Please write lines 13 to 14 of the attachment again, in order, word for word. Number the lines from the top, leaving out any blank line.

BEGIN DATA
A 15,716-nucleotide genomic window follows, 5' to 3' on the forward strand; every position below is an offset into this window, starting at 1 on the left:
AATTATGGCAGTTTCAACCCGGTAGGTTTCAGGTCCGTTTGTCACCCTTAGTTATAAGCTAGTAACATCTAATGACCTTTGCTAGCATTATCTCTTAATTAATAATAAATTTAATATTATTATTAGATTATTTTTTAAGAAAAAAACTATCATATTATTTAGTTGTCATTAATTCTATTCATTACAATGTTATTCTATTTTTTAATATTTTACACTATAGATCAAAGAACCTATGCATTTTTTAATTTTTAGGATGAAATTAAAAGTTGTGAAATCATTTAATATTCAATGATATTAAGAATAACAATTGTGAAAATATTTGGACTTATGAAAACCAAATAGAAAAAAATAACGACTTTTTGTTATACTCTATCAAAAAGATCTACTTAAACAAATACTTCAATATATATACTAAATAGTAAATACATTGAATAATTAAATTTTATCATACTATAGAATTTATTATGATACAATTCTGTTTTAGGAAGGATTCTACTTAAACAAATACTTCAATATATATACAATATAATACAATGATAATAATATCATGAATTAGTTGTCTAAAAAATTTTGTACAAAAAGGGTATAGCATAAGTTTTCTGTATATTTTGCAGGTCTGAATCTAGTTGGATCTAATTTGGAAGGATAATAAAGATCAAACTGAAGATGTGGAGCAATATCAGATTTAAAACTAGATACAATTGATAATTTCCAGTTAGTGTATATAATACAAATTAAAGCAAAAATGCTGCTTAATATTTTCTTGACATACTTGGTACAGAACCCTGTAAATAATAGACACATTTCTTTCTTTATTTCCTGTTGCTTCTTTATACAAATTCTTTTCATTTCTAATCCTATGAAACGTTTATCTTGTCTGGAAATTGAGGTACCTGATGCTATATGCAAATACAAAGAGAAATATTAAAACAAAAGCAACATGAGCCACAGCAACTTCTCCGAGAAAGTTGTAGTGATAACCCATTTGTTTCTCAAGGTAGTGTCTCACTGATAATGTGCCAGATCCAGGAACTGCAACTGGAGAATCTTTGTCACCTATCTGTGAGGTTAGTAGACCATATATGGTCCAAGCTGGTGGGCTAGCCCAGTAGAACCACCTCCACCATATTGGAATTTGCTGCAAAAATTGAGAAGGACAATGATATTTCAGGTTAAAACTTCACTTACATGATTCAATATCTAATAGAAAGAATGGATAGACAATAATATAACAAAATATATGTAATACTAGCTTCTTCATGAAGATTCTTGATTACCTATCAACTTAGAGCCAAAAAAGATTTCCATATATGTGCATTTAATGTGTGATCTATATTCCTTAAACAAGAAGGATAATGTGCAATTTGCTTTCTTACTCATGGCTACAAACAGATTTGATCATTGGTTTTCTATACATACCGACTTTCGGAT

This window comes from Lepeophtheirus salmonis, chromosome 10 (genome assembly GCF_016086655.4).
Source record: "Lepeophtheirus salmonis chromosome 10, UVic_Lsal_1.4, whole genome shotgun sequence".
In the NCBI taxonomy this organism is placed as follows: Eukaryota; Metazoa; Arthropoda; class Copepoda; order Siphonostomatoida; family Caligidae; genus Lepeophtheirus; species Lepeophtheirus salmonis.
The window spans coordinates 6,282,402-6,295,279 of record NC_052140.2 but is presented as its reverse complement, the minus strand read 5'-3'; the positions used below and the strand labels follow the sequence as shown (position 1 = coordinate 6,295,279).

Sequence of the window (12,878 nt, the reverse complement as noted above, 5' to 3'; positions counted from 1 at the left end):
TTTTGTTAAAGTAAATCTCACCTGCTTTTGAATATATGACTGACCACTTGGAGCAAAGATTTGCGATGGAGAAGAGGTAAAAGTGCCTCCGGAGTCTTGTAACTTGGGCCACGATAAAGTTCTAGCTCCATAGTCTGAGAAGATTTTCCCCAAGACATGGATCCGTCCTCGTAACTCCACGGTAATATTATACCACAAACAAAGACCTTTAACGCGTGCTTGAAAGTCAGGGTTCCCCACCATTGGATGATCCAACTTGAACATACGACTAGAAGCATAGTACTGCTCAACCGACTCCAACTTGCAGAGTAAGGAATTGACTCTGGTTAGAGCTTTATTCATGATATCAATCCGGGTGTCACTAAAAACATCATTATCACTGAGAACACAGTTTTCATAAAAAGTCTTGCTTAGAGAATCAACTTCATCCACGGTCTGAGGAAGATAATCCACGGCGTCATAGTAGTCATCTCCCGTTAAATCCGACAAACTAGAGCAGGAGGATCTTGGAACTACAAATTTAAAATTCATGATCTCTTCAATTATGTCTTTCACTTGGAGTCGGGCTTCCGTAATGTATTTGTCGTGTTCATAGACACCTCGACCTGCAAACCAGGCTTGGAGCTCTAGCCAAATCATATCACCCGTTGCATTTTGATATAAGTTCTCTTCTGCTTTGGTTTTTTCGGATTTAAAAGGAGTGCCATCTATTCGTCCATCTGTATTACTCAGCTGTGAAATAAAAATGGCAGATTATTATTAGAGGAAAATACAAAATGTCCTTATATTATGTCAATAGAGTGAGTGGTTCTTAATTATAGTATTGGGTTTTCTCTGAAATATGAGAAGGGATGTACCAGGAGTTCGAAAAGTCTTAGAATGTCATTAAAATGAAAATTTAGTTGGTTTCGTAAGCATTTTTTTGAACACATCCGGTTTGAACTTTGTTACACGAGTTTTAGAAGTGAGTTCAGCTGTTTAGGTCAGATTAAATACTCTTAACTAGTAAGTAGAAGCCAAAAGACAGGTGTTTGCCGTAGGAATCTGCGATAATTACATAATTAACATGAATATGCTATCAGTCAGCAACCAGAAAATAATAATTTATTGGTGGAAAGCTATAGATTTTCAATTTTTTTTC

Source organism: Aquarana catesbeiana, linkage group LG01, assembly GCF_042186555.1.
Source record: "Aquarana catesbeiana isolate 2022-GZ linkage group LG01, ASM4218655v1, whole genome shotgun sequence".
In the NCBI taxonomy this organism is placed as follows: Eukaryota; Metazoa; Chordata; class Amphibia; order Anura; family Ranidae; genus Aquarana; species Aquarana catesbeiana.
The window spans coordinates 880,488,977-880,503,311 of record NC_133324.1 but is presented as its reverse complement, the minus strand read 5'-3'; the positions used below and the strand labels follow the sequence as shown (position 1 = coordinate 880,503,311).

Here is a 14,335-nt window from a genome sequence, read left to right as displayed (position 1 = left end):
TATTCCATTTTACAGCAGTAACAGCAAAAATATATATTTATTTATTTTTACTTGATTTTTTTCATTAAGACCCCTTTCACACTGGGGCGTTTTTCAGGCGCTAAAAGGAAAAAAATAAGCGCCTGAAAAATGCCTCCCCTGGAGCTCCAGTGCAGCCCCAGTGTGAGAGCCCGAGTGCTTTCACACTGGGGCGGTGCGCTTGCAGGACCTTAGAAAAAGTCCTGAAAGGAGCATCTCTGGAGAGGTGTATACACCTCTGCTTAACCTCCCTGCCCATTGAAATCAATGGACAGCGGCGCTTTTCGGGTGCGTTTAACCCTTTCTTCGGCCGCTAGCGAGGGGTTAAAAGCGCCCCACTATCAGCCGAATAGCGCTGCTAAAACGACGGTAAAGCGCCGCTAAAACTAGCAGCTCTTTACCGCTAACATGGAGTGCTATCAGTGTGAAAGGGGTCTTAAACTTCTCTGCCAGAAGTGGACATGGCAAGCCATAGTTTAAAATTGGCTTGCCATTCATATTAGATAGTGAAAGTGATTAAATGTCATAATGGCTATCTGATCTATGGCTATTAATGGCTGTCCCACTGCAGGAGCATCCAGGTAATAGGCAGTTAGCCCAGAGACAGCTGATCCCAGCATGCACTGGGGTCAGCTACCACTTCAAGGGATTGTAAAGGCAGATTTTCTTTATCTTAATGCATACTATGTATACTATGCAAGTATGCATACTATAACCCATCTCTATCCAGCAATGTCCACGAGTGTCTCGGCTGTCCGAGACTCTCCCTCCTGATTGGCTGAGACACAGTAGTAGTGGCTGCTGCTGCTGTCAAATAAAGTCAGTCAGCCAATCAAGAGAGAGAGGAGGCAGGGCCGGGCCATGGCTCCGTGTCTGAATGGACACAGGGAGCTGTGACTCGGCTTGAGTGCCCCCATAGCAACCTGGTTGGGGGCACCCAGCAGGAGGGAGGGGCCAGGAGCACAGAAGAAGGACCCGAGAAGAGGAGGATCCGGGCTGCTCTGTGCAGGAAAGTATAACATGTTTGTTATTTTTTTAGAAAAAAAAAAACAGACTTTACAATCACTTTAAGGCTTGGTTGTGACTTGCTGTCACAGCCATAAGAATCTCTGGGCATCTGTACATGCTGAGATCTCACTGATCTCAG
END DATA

Here is a 14,335-nt window from a genome sequence, read left to right as displayed (position 1 = left end):
TATTCCATTTTACAGCAGTAACAGCAAAAATATATATTTATTTATTTTTACTTGATTTTTTTCATTAAGACCCCTTTCACACTGGGGCGTTTTTCAGGCGCTAAAAGGAAAAAAATAAGCGCCTGAAAAATGCCTCCCCTGGAGCTCCAGTGCAGCCCCAGTGTGAGAGCCCGAGTGCTTTCACACTGGGGCGGTGCGCTTGCAGGACCTTAGAAAAAGTCCTGAAAGGAGCATCTCTGGAGAGGTGTATACACCTCTGCTTAACCTCCCTGCCCATTGAAATCAATGGACAGCGGCGCTTTTCGGGTGCGTTTAACCCTTTCTTCGGCCGCTAGCGAGGGGTTAAAAGCGCCCCACTATCAGCCGAATAGCGCTGCTAAAACGACGGTAAAGCGCCGCTAAAACTAGCAGCTCTTTACCGCTAACATGGAGTGCTATCAGTGTGAAAGGGGTCTTAAACTTCTCTGCCAGAAGTGGACATGGCAAGCCATAGTTTAAAATTGGCTTGCCATTCATATTAGATAGTGAAAGTGATTAAATGTCATAATGGCTATCTGATCTATGGCTATTAATGGCTGTCCCACTGCAGGAGCATCCAGGTAATAGGCAGTTAGCCCAGAGACAGCTGATCCCAGCATGCACTGGGGTCAGCTACCACTTCAAGGGATTGTAAAGGCAGATTTTCTTTATCTTAATGCATACTATGTATACTATGCAAGTATGCATACTATAACCCATCTCTATCCAGCAATGTCCACGAGTGTCTCGGCTGTCCGAGACTCTCCCTCCTGATTGGCTGAGACACAGTAGTAGTGGCTGCTGCTGCTGTCAAATAAAGTCAGTCAGCCAATCAAGAGAGAGAGGAGGCAGGGCCGGGCCATGGCTCCGTGTCTGAATGGACACAGGGAGCTGTGACTCGGCTTGAGTGCCCCCATAGCAACCTGGTTGGGGGCACCCAGCAGGAGGGAGGGGCCAGGAGCACAGAAGAAGGACCCGAGAAGAGGAGGATCCGGGCTGCTCTGTGCAGGAAAGTATAACATGTTTGTTATTTTTTTAGAAAAAAAAAAACAGACTTTACAATCACTTTAAGGCTTGGTTGTGACTTGCTGTCACAGCCATAAGAATCTCTGGGCATCTGTACATGCTGAGATCTCACTGATCTCAG